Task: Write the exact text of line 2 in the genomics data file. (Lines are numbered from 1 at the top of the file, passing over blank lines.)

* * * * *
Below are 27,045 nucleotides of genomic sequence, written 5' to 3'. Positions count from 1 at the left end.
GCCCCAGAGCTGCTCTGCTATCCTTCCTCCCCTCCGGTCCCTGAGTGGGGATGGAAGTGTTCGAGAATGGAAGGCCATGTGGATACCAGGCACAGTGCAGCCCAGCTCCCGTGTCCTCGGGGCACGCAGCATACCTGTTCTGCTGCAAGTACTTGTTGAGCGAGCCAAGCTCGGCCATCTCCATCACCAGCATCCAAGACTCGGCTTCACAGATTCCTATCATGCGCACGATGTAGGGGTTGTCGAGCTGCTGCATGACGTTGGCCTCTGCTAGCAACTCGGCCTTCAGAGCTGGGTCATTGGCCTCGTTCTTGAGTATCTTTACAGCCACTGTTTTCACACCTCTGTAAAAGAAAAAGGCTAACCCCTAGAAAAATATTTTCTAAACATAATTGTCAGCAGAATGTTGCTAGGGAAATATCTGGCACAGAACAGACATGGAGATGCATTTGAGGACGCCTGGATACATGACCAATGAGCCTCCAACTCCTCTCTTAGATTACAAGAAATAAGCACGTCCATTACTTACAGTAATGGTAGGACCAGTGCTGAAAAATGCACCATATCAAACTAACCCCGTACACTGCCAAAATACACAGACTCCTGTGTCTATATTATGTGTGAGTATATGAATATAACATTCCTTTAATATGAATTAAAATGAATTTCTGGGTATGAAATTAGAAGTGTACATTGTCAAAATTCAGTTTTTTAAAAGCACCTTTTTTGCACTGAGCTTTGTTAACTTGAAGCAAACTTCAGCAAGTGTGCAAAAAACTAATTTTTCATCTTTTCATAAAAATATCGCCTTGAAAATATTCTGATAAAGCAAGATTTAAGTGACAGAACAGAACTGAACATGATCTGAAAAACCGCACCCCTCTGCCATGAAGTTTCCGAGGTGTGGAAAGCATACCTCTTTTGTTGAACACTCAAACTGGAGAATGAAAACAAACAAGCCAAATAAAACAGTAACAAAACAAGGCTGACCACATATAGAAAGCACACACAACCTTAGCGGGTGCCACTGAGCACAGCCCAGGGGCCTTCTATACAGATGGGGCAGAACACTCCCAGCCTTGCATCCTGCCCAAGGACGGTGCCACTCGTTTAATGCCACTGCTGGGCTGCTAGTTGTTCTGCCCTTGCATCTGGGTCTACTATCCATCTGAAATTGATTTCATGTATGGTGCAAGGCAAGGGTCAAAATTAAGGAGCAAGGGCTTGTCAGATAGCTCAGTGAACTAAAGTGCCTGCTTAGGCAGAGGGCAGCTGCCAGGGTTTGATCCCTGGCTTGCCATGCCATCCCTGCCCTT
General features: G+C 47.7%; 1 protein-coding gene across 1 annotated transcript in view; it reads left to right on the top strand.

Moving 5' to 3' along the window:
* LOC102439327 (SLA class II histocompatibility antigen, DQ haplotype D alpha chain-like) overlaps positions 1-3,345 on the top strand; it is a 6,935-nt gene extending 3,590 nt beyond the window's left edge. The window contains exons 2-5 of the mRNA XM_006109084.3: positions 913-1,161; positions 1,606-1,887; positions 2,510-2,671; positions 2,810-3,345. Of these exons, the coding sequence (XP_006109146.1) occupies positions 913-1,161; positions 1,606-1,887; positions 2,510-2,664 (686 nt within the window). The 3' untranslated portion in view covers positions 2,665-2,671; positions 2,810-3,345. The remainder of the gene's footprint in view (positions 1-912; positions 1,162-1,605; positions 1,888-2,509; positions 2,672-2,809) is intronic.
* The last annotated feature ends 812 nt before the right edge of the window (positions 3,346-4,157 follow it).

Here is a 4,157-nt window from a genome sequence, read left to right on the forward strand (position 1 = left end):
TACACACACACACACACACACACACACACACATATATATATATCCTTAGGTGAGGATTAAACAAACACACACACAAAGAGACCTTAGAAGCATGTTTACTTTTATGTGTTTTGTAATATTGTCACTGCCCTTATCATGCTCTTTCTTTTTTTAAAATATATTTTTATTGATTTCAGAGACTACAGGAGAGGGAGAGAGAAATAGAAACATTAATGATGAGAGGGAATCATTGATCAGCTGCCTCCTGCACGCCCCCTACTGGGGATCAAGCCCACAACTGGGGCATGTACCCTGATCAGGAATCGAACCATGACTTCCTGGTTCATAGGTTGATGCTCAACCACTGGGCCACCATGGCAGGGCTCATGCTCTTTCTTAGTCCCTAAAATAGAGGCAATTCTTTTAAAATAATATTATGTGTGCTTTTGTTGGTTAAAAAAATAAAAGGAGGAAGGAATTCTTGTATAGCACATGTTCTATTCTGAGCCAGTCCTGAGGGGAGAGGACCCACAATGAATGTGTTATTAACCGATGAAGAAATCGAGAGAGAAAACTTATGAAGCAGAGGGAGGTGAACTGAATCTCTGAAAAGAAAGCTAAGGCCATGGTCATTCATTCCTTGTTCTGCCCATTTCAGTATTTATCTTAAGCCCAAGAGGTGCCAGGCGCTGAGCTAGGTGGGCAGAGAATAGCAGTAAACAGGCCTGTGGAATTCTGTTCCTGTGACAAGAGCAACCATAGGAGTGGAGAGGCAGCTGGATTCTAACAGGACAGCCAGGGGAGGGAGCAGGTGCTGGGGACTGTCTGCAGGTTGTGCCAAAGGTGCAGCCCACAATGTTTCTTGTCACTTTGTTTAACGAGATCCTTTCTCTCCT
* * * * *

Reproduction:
GCCCCAGAGCTGCTCTGCTATCCTTCCTCCCCTCCGGTCCCTGAGTGGGGATGGAAGTGTTCGAGAATGGAAGGCCATGTGGATACCAGGCACAGTGCAGCCCAGCTCCCGTGTCCTCGGGGCACGCAGCATACCTGTTCTGCTGCAAGTACTTGTTGAGCGAGCCAAGCTCGGCCATCTCCATCACCAGCATCCAAGACTCGGCTTCACAGATTCCTATCATGCGCACGATGTAGGGGTTGTCGAGCTGCTGCATGACGTTGGCCTCTGCTAGCAACTCGGCCTTCAGAGCTGGGTCATTGGCCTCGTTCTTGAGTATCTTTACAGCCACTGTTTTCACACCTCTGTAAAAGAAAAAGGCTAACCCCTAGAAAAATATTTTCTAAACATAATTGTCAGCAGAATGTTGCTAGGGAAATATCTGGCACAGAACAGACATGGAGATGCATTTGAGGACGCCTGGATACATGACCAATGAGCCTCCAACTCCTCTCTTAGATTACAAGAAATAAGCACGTCCATTACTTACAGTAATGGTAGGACCAGTGCTGAAAAATGCACCATATCAAACTAACCCCGTACACTGCCAAAATACACAGACTCCTGTGTCTATATTATGTGTGAGTATATGAATATAACATTCCTTTAATATGAATTAAAATGAATTTCTGGGTATGAAATTAGAAGTGTACATTGTCAAAATTCAGTTTTTTAAAAGCACCTTTTTTGCACTGAGCTTTGTTAACTTGAAGCAAACTTCAGCAAGTGTGCAAAAAACTAATTTTTCATCTTTTCATAAAAATATCGCCTTGAAAATATTCTGATAAAGCAAGATTTAAGTGACAGAACAGAACTGAACATGATCTGAAAAACCGCACCCCTCTGCCATGAAGTTTCCGAGGTGTGGAAAGCATACCTCTTTTGTTGAACACTCAAACTGGAGAATGAAAACAAACAAGCCAAATAAAACAGTAACAAAACAAGGCTGACCACATATAGAAAGCACACACAACCTTAGCGGGTGCCACTGAGCACAGCCCAGGGGCCTTCTATACAGATGGGGCAGAACACTCCCAGCCTTGCATCCTGCCCAAGGACGGTGCCACTCGTTTAATGCCACTGCTGGGCTGCTAGTTGTTCTGCCCTTGCATCTGGGTCTACTATCCATCTGAAATTGATTTCATGTATGGTGCAAGGCAAGGGTCAAAATTAAGGAGCAAGGGCTTGTCAGATAGCTCAGTGAACTAAAGTGCCTGCTTAGGCAGAGGGCAGCTGCCAGGGTTTGATCCCTGGCTTGCCATGCCATCCCTGCCCTT